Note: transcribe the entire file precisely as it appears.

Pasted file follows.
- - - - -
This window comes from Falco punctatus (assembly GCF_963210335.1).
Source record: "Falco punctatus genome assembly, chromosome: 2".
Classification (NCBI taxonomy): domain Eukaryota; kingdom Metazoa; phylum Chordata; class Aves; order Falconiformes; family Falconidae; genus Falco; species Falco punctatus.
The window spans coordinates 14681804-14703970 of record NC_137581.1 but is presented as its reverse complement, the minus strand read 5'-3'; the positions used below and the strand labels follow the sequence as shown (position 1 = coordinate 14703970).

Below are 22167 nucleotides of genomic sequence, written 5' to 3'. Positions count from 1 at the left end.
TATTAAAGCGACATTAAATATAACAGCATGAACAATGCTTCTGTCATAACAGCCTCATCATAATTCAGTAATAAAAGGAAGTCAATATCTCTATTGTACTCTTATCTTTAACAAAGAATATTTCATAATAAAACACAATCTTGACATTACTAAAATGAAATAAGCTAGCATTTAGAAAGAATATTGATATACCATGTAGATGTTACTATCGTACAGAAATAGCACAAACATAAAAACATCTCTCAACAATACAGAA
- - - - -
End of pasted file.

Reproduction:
This window comes from Falco punctatus (assembly GCF_963210335.1).
Source record: "Falco punctatus genome assembly, chromosome: 2".
Classification (NCBI taxonomy): domain Eukaryota; kingdom Metazoa; phylum Chordata; class Aves; order Falconiformes; family Falconidae; genus Falco; species Falco punctatus.
The window spans coordinates 14681804-14703970 of record NC_137581.1 but is presented as its reverse complement, the minus strand read 5'-3'; the positions used below and the strand labels follow the sequence as shown (position 1 = coordinate 14703970).

Below are 22167 nucleotides of genomic sequence, written 5' to 3'. Positions count from 1 at the left end.
TATTAAAGCGACATTAAATATAACAGCATGAACAATGCTTCTGTCATAACAGCCTCATCATAATTCAGTAATAAAAGGAAGTCAATATCTCTATTGTACTCTTATCTTTAACAAAGAATATTTCATAATAAAACACAATCTTGACATTACTAAAATGAAATAAGCTAGCATTTAGAAAGAATATTGATATACCATGTAGATGTTACTATCGTACAGAAATAGCACAAACATAAAAACATCTCTCAACAATACAGAA